I never got very invested in the recall Walker movement. I was cheering for the other outcome, obviously, but I always figured recalling a governor after just two years in office when he's not accused of a crime is a pretty tall order. You see I didn't write that much about it. The margin of Walker's win is a little surprising, but then, he outspent the other side six or seven to one.
As Frum notes over on his blog, the outcome points to a bleak future for public-employee unions, where the next decade will likely see "its pay relentlessly ground down, as private sector pay has been ground down over the decade past." The scope of this loss ought to make these unions and the Democratic Party think twice about what their long-term strategy is going to be here. They're not going to win recall elections against governors who do things they don't like, and even Democratic governors are going after their benefits. It's a terrible thing that the pressure on all wages (except for the top 5 percent or so) is downward, and that private and public employees making, say, $45,000 a year are being pitted against each other, but that's the situation.
Watch Scott Walker's speech after winning the close election.
The political outcome I really cared about was the exit poll question showing Obama beating Romney. By how much it's hard to say. The first wave had Obama plus six, then later on MSNBC I saw plus 12, which I also saw here, at Business Insider. The Washington Post put it at nine. So let's be conservative and call it seven.
Folks, if ever there was a day in the history of Wisconsin polling that should have shown Romney within spitting distance of Obama--or even ahead, given the obviously massive pro-Walker turnout--it should have been yesterday, which was the biggest and most enthusiastic day for Republican politics in recent state history. Yes, Romney should have been ahead, or at the very least tied. Instead, the same electorate that gave Walker this huge win said it would reelect the president handily. On the presidential level, Wisconsin is a blue state. Let's look at a few numbers.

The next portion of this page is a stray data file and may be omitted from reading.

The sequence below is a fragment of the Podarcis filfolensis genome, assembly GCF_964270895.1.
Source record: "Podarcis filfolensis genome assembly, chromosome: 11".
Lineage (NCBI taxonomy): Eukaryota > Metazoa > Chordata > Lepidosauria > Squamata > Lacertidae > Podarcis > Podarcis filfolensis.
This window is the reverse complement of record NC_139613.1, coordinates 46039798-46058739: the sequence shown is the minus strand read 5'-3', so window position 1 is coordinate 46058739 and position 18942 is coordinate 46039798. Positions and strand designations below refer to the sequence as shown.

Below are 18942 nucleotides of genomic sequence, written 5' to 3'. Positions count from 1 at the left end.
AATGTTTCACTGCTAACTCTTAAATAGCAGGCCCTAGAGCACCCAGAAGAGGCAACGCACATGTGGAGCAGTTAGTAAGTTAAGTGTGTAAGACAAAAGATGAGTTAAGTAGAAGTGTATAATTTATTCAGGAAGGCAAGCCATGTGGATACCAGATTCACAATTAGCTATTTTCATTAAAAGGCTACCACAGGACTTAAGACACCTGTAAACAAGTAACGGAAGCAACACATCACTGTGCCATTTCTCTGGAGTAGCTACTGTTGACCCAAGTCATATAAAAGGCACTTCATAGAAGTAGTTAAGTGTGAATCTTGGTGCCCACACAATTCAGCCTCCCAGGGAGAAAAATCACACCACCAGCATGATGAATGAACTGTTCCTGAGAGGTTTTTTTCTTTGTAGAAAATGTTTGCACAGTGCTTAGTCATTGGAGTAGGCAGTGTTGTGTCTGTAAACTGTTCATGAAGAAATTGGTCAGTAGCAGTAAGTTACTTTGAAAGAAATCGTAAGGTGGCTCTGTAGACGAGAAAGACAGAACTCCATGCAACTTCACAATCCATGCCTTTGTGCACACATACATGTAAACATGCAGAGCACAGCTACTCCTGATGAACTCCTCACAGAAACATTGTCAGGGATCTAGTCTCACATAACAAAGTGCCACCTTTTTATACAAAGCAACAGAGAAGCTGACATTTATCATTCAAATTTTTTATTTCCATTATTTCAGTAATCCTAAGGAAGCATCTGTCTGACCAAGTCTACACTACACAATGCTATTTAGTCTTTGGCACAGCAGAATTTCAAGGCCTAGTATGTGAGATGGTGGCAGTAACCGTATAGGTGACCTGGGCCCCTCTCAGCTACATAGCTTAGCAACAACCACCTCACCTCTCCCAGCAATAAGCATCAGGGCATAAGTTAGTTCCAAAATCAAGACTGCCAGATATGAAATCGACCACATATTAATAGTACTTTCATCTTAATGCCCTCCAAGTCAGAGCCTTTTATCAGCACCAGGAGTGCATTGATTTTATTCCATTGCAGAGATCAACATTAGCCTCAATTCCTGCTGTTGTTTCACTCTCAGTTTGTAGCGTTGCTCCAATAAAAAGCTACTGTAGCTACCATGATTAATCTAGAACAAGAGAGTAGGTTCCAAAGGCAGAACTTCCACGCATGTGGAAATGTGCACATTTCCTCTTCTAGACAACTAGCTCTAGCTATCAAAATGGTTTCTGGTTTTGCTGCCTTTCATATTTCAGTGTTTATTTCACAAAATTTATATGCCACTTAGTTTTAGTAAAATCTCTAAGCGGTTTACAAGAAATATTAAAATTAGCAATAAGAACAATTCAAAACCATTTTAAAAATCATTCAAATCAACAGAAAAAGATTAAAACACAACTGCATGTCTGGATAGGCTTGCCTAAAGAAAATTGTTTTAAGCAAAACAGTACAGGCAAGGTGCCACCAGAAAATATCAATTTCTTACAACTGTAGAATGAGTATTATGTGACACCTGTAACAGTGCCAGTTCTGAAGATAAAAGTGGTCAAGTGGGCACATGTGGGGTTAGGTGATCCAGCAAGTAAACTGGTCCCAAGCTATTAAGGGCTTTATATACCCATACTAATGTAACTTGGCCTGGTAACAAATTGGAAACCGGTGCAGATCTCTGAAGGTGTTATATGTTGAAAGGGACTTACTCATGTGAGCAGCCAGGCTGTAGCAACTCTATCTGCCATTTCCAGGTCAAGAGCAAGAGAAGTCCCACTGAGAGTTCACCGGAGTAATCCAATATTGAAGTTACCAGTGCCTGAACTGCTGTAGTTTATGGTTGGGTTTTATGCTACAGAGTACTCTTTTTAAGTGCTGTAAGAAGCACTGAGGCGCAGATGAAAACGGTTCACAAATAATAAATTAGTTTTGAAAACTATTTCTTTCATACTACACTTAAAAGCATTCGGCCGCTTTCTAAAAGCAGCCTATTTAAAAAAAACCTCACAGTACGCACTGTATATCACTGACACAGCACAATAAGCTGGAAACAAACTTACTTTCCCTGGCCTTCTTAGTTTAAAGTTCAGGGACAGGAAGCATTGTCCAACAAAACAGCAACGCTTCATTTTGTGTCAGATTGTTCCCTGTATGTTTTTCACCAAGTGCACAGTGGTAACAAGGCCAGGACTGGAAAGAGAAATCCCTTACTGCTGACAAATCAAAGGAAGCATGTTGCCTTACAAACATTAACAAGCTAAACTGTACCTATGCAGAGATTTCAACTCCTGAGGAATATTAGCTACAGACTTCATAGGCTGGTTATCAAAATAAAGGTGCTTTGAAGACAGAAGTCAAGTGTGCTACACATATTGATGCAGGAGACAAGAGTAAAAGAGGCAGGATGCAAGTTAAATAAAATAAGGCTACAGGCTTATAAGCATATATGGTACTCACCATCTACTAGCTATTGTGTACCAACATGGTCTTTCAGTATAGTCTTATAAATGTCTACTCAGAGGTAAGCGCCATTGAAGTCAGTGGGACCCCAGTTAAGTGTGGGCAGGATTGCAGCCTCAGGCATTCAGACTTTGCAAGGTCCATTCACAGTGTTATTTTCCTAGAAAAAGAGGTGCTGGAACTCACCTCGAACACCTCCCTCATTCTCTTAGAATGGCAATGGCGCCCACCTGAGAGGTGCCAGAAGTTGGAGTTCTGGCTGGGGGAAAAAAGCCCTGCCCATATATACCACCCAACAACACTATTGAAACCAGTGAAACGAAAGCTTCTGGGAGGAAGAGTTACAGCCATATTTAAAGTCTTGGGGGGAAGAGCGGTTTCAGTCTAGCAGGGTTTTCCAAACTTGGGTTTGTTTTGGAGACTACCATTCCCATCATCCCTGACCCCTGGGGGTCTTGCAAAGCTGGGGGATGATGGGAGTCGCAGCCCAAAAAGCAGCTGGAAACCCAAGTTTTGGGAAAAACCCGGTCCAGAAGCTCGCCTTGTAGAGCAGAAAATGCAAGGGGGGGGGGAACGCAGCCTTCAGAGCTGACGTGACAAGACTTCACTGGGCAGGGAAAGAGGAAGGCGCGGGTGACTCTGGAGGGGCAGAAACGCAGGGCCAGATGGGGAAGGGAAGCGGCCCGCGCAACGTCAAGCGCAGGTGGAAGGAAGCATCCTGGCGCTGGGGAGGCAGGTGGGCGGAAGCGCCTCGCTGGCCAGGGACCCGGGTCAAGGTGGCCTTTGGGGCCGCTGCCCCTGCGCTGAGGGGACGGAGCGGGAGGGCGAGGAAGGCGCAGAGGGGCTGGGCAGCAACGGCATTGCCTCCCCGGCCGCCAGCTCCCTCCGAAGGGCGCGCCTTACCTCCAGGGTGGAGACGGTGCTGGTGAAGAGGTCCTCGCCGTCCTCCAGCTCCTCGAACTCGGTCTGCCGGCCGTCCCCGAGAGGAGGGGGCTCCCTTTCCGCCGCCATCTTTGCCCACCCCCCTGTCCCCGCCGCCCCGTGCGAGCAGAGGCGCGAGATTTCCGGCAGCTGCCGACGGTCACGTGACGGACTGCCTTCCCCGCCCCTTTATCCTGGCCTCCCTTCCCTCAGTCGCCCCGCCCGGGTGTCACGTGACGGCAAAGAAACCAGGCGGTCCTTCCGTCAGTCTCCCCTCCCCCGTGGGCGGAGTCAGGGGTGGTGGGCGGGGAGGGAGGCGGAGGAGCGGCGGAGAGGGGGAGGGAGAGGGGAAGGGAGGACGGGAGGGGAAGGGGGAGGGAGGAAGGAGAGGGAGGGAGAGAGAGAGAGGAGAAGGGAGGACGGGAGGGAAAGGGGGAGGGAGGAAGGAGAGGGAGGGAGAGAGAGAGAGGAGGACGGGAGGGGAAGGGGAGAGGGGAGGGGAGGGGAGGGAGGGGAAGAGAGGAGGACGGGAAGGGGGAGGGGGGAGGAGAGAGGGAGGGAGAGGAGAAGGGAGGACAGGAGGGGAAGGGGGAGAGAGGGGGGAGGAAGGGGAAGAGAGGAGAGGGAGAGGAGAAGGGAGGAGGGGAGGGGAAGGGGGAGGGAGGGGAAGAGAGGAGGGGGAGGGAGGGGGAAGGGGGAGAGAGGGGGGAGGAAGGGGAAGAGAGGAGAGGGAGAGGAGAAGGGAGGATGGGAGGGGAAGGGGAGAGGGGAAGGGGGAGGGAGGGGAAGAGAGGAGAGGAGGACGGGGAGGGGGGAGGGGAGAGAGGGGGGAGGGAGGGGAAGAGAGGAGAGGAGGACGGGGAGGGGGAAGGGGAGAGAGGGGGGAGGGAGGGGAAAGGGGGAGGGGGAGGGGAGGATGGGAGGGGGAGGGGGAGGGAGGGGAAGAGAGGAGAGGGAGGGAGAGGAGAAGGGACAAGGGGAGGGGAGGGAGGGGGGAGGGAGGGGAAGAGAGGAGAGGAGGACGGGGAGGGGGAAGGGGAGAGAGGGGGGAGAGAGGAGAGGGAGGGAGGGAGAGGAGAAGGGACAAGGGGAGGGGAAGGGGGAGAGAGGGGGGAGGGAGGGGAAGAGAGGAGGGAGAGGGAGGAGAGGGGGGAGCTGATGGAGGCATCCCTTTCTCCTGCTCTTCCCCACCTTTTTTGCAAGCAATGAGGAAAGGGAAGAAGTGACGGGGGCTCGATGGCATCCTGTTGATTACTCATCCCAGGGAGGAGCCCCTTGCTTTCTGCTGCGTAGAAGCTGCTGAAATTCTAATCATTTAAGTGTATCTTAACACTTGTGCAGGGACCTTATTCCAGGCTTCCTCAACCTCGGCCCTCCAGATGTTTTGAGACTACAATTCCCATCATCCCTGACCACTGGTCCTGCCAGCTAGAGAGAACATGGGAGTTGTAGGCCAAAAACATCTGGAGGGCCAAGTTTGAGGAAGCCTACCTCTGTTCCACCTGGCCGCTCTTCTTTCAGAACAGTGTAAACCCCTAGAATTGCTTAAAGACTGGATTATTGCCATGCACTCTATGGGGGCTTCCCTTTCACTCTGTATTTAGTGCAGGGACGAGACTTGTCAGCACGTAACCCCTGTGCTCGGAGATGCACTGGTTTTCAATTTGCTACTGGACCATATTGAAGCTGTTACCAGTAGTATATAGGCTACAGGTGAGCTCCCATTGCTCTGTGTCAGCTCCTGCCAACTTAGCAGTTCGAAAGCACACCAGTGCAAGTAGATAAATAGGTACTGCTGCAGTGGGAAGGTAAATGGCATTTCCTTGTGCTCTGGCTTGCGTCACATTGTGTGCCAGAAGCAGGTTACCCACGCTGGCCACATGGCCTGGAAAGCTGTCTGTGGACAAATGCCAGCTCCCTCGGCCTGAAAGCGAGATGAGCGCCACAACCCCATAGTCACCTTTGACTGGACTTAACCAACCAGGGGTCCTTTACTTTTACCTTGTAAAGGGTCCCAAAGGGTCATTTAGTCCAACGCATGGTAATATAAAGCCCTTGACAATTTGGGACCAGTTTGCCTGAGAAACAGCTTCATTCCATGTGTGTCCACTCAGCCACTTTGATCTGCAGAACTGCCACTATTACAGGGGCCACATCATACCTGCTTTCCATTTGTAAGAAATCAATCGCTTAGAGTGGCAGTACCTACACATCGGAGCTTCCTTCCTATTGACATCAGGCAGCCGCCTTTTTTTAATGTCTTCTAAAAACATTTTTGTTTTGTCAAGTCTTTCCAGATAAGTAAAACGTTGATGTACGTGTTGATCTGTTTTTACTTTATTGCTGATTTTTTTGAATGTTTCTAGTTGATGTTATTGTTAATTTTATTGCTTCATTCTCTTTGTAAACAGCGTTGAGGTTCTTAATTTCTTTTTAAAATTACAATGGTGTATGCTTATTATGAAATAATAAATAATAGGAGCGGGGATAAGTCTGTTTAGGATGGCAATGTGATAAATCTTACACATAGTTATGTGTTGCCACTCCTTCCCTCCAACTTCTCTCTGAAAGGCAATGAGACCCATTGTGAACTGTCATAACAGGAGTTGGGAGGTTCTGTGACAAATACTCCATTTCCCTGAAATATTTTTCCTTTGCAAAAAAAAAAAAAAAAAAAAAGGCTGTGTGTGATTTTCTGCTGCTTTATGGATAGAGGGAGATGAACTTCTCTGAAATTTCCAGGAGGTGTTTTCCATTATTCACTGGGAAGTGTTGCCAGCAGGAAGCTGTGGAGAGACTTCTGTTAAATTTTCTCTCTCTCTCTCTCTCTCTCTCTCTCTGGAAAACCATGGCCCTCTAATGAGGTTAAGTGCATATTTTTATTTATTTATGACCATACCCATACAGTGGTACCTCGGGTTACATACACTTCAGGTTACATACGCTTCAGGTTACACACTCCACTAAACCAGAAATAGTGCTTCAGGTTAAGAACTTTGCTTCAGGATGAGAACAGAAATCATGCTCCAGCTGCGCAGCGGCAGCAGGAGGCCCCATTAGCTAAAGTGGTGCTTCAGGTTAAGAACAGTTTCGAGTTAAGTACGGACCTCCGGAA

First, turnout. Yesterday, about 2.5 million people voted. In 2010, it was 2.15 million. In 2008, it was 2.93 million. Assume a turnout in November of around 2.7 million, maybe 2.8. In general, higher turnout favors Democrats, as we know. So the plus six or 11 or whatever Obama advantage from yesterday is probably, if anything, a tad low.
Second, one interesting exit-poll question showed that 17 percent of Obama supporters voted for Walker. These are probably independents for whom the whole public-employee fight is old news and who never really had a dog in that fight in the first place. They presumably just didn't feel recalling a governor who was doing, after all, what he said as a candidate he was going to do was fair. So that's quite a lot of votes that went to Walker that are presumptive Obama voters in the fall.
I'm telling you and have been telling you: I don't know whether Obama wins Wisconsin by 10 or two, but he'll win it. This media drivel today is silly. There is truth to the argument that the percentage of self-identified conservatives has been on the rise in the state, but there are just all kinds of reasons that Rob Johnson's Senate win over a sleepwalking Feingold or Walker's win yesterday over a not-very-inspiring candidate translate to presidential politics. And Obama ain't gonna be outspent by no seven to one.
We'll see some polls a month from now, after this has settled down. If I'm wrong, I'm wrong. I'm perfectly willing to point out things that are problematic for my side. North Carolina and Florida, for example, are obviously big hurdles for Obama. Pennsylvania could be a sleeper problem. But very little about Wisconsin suggests a GOP win there.